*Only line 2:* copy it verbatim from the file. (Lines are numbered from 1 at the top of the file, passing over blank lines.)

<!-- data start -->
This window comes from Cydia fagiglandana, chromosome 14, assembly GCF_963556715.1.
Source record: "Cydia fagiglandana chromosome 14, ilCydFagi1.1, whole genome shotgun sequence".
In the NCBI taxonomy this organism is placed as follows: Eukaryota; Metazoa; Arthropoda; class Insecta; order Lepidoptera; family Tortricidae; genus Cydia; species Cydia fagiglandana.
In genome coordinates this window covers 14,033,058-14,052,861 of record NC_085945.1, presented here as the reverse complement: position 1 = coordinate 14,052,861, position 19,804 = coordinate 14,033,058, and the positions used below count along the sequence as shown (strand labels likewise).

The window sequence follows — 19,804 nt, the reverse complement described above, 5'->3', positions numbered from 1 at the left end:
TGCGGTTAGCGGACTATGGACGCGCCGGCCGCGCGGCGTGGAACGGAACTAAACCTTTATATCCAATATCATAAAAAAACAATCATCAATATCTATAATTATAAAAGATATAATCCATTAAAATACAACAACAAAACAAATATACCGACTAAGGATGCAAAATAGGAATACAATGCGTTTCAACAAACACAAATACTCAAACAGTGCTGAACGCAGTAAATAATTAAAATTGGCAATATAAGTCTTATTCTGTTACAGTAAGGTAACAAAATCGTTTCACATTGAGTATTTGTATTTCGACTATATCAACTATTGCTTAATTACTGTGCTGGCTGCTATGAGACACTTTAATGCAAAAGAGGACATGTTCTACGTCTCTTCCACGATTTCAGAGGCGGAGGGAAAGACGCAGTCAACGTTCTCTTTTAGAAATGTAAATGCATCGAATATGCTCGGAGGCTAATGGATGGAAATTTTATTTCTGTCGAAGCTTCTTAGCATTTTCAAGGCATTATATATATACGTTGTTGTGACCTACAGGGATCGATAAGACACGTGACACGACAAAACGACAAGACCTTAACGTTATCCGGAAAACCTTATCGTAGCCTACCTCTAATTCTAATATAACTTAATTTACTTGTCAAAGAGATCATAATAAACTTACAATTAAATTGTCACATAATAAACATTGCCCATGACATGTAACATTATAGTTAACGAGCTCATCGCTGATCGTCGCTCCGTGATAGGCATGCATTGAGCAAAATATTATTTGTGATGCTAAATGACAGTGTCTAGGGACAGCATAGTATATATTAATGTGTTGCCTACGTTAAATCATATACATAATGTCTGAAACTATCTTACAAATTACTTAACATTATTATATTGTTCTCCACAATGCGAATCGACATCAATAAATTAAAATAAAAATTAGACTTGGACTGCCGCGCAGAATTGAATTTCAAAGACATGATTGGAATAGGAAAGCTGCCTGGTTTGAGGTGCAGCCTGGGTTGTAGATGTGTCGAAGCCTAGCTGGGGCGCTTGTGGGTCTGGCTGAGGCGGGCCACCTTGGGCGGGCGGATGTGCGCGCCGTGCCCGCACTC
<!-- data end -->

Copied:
Source record: "Cydia fagiglandana chromosome 14, ilCydFagi1.1, whole genome shotgun sequence".